In contrast to the immunocompromised group the majority of these patients have a very indolent course with prolonged dysphonia, progressing to complete aphonia in some cases (Nong et al 1997,Fairfax 1999), vocal fatigue and cough. Fever is a less common finding in this group but has been reported. In keeping with the variable histological appearances produced by laryngeal Aspergillus infection (granulomata formation, diffuse necrosis and, most commonly, pseudomembrane formation (Rao 1969)), the morphological appearances of Aspergillus spp. disease at laryngoscopy vary.  Ulceration, which may be haemorrhagic, or mass lesion alone or ulceration in association with a vocal cord mass (Rao 1969, Young et al 1970, Ferlito et al 1974, Kheir et al 1983, Benson-Mitchell 1994, Nong et al 1997, Fairfax 1999, Villaneuva et al 2013) and white plaques involving the vocal cords and associated laryngeal structures (Nong et al 1997, Morelli et al 2000, Nakahira et al 2002, Liu et al 2010, Ran et al 2012, Ravikumar et al 2104) have all been commonly described.  More rarely black speckling in association with the presence of a white eschar (Dean et al 2011) and white spherical submucosal cysts have also been described; the latter also being described as a sub-mucosal aspergilloma (Wittkopf et al 2006, Liu et al 2010).  Oedema, hyperkeratosis and erythema of the surface epithelium have also been described as associated, although none are specific, morphological features (Delbrouck et al 1998).  Laryngeal cartilage may also be exposed in the presence of infection as a result of diffuse necrosis, this being reported in three out of eight patients in a small series by Ogawa et al (2002).  Purulent chondritis of the laryngeal cartilages has also been described secondary to A. fumigatus with demonstration of abscess formation between perichondria on CT imaging (Eliashar et al 2005).

Given the symptoms and morphological appearances of laryngeal aspergillosis malignancy is often considered as a primary diagnosis (Kheir et al 1983, Benson-Mitchell 1994, Beust et al 1998 and Ogawa et al 2002).  Histology may be difficult to interpret with acanthosis and pseudoepitheliomatous hyperplasia mimicking malignancy and, conversely, the combination of fungal hyphae and vascular emboli, with subsequent necrosis, may mask malignant disease in the setting of recurrent laryngeal cancer (Ogawa et al 2002)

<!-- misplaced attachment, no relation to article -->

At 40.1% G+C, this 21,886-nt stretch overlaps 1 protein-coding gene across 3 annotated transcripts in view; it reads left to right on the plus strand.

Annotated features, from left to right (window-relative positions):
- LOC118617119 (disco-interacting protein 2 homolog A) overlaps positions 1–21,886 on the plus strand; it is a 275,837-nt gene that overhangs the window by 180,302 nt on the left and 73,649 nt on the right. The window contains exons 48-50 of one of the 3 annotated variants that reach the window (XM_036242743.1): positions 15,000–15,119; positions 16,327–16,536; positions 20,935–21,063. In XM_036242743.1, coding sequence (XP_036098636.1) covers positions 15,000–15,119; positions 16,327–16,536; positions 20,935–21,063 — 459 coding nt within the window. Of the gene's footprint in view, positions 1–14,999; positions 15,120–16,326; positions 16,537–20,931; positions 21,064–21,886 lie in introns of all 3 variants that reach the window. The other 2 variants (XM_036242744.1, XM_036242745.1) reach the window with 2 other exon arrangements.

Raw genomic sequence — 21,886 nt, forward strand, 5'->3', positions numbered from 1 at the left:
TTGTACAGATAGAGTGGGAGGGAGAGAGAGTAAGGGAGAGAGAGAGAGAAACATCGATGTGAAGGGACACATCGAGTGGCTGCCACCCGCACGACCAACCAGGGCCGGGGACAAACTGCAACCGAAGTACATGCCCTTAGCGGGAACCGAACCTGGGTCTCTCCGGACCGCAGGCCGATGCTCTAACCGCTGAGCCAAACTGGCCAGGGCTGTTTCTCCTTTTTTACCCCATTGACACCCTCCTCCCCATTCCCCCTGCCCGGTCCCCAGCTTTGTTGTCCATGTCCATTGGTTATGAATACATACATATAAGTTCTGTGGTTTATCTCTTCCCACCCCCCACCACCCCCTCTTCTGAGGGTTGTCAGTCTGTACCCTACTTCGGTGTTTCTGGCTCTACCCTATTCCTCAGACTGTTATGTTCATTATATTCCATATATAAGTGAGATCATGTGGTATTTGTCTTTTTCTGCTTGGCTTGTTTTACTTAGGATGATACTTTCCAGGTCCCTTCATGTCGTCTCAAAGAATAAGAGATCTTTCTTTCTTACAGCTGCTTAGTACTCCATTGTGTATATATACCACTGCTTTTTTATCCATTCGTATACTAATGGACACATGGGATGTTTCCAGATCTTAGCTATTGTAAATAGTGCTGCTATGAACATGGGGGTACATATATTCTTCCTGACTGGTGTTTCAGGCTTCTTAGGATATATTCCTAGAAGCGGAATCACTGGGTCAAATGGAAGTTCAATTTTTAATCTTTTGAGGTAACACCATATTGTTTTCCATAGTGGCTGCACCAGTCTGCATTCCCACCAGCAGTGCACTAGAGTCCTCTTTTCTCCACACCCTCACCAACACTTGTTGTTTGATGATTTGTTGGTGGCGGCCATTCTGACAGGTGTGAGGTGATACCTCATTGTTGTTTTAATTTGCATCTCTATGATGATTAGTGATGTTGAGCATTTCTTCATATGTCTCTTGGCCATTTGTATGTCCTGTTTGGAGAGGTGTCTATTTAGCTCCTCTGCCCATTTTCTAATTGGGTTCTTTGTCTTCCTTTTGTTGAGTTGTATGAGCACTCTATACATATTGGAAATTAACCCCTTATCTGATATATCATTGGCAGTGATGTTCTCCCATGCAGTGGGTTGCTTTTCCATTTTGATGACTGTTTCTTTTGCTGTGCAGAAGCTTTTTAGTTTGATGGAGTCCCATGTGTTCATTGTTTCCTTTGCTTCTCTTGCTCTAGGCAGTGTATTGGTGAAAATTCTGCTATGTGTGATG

Despite the sometimes extensive nature of lesions present, vocal cord and laryngeal mobility often remains intact with Ogawa et al (2002) describing preserved mobility in 50% of patients. Kheir (1983), Liu et al (2010) and Ravikumar et al (2014) also report normal vocal cord movement despite the presence of vocal cord lesions in isolated cases.  

Treatment is not mandatory in this patient group and there are reports of complete recovery with no intervention following diagnostic biopsy (Rao 1969, Benson-Mitchell 1994). Similarly resection of the lesion alone may prove curative (Kheir et al 1983, Liu et al 2010, Villaneuva et al 2013). Resection has also been achieved via cautery of the affected area with CO2 laser therapy (Ogawa et al 2002). 

Medical management of Aspergillus laryngitis focuses on topical and systemic therapy. Topical therapy, in the form of 10mg amphotericin lozenges four times daily, has been reported to be successful in isolation (Fairfax 1999) with gargled amphotericin proving a useful adjunct following surgery (Ogawa et al 2002). Systemic therapy with both amphotericin (Morelli et al 2000) and azole therapy (Dean 2001, Ogawa et al 2002, Nakashira et al 2002, Liu et al 2010, and Ran et al 2012) is described, with azole therapy used as maintenance therapy following iv amphotericin in one case (Morelli et al 2000). The duration of optimal treatment is not clear although oral azole has been used for between 21 and 28 days with good results.  

None of the cases described relapsed following treatment and, although optimal treatment strategies are not defined, it is likely that therapy will be delivered on an individual patient basis tailored to the clinical history and degree of underlying immune suppression. 


Epiglottitis and laryngitis caused by Aspergillus are rare manifestations of upper airways disease affecting patients with and without immunosuppression. In patients with immunosuppression or rapidly progressing disease then systemic therapy with voriconazole should be instituted, unless contraindications.  There are no data on echinocandin use in Aspergillus upper airway infection. However in patients with Aspergillus laryngitis and no known, or mild, immune suppression excision biopsy or cautery of the affected area alone may prove curative. 

Gemma Hayes
University Hospital of South Manchester and University of Manchester
[email protected] 
March 2014